Posts Tagged ‘self confidence’

Gradings December 2016

Written by bryan. Posted in Grading

Black Belt Karate, Black Belt Kung Fu

Congratulations to our new Black Belts who after many years of practice achieved their goal.

Traditionally December is our biggest grading of the year and the one that prompts the most nerves as it is also the time for our annual Black Belt gradings.

During the course of December we ran three Judo gradings (one at the club and two in schools that we run after school clubs at,) four Little Dragon gradings, three Young Legend Gradings, 2 Urban Warrior and 1 Adult grading plus a Brown and Black belt grading.

The gradings themselves are run slightly differently dependant upon the age groups of the taking part, but each one is designed to be challenging for it’s participants.

 

Ted was very happy to get his Green belt. He’s catching his older brother up.

 

 

 

Our Week of Gradings started on the Monday with The Little Dragons are our 4 – 6 years old and in their gradings which are carried out in class, they are tested on their ability to listen, sit and stand still, meditate and focus along with physical skills such as breakfalling, kicking and punching with control and performing a hold down and a throw onto the crash mats.

Their gradings are time based, which means that they have to attend so many classes in order to pass their next belt.

 

 

 

 

 

 

Basingstoke Judo

Congratulations Enzo, on 10th Mon, Green Belt and 1 Stripe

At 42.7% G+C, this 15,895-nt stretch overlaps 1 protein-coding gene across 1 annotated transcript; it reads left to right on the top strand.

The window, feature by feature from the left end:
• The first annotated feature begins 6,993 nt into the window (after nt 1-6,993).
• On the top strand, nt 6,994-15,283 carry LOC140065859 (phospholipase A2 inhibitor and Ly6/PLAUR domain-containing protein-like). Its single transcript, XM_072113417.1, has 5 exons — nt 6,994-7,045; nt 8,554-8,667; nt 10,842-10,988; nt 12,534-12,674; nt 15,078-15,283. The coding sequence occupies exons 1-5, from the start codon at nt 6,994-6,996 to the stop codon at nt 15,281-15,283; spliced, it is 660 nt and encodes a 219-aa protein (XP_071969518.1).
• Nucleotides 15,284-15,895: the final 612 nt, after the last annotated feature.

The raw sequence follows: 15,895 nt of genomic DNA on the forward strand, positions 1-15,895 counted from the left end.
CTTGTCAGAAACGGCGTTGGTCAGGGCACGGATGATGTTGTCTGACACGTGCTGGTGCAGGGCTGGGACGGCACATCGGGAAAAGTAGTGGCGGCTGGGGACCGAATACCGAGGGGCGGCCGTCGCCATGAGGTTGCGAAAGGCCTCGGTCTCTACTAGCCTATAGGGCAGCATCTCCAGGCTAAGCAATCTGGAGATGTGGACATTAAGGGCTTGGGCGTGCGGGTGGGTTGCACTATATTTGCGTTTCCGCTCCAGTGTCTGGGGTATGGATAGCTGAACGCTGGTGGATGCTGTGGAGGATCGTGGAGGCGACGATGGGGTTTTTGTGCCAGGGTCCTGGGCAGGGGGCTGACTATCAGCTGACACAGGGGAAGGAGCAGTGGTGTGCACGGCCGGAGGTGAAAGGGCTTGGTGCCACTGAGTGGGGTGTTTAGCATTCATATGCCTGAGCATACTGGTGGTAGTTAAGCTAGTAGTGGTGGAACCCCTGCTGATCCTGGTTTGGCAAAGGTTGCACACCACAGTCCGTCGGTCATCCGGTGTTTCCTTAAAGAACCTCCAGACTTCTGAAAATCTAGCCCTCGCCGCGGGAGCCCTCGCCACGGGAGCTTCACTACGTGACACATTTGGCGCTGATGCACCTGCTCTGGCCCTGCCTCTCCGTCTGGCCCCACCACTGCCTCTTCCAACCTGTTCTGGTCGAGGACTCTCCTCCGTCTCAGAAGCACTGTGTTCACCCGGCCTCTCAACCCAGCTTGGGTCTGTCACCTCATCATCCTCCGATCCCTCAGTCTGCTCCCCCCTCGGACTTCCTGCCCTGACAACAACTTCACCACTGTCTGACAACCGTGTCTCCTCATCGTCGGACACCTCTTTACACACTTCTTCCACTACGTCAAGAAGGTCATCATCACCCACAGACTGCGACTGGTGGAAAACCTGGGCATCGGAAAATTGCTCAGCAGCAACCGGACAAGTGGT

Later on the same day we carried out a two hour Judo grading for both Children and Adults which members being paired off with someone of the same grade to allow them to demonstrate together the skills and techniques necessary to pass their respective grades.

The grading was divided between fundamentals throws and groundwork and for the more experienced multiple attacks and defences were worked on. Their were some great results, Zeus and Theos both gained their Blue Belts with two stripes. 

 

 

 

 

Our Young Legends are aged between 6 – 9 years old. Their gradings are all conducted at a formal grading with pass / fail criteria. The format for them at the less experienced level is to train in a 45 minutes class to remind them of the skills that they have to demonstrate. They are then asked to come up in small groups and demonstrate their skills to the examiners.

Our first group grading were attempting either their first or second belt and some were understandably nervous. We saw some excellent work from them with special mentions going to Sean for excellent focus and good forms and Sara for great partnerwork. In this grading session Georgina who was testing for her 2nd Dan during the weekend was tested on her coaching and assessment skills.

 

Our second session of the the weekend for again for Young Legends going for the Red and Gold belts. The format was the same although given the greater experience of this group, the requirements were more stringent to achieve the results that they desired. Emily performed superbly in her grading and over achieved, receiving a double grade.